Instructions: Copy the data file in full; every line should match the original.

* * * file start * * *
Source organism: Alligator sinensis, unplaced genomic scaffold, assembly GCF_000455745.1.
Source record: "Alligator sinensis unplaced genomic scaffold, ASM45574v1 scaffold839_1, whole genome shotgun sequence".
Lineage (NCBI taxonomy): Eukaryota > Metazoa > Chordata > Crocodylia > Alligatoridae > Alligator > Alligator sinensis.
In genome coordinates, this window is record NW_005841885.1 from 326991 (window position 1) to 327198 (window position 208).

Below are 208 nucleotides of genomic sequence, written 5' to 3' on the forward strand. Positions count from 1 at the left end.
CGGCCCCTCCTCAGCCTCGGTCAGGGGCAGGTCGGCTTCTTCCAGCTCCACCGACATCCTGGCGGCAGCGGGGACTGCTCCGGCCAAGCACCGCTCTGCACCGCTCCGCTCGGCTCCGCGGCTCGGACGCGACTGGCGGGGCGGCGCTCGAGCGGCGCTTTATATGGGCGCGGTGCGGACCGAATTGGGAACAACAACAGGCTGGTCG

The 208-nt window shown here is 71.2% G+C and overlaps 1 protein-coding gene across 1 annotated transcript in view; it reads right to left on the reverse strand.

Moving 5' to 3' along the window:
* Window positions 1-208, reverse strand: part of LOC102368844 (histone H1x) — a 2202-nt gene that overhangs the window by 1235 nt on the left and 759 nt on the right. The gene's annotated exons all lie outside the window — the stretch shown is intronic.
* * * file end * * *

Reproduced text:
Source organism: Alligator sinensis, unplaced genomic scaffold, assembly GCF_000455745.1.
Source record: "Alligator sinensis unplaced genomic scaffold, ASM45574v1 scaffold839_1, whole genome shotgun sequence".
Lineage (NCBI taxonomy): Eukaryota > Metazoa > Chordata > Crocodylia > Alligatoridae > Alligator > Alligator sinensis.
In genome coordinates, this window is record NW_005841885.1 from 326991 (window position 1) to 327198 (window position 208).

Below are 208 nucleotides of genomic sequence, written 5' to 3' on the forward strand. Positions count from 1 at the left end.
CGGCCCCTCCTCAGCCTCGGTCAGGGGCAGGTCGGCTTCTTCCAGCTCCACCGACATCCTGGCGGCAGCGGGGACTGCTCCGGCCAAGCACCGCTCTGCACCGCTCCGCTCGGCTCCGCGGCTCGGACGCGACTGGCGGGGCGGCGCTCGAGCGGCGCTTTATATGGGCGCGGTGCGGACCGAATTGGGAACAACAACAGGCTGGTCG

The 208-nt window shown here is 71.2% G+C and overlaps 1 protein-coding gene across 1 annotated transcript in view; it reads right to left on the reverse strand.

Moving 5' to 3' along the window:
* Window positions 1-208, reverse strand: part of LOC102368844 (histone H1x) — a 2202-nt gene that overhangs the window by 1235 nt on the left and 759 nt on the right. The gene's annotated exons all lie outside the window — the stretch shown is intronic.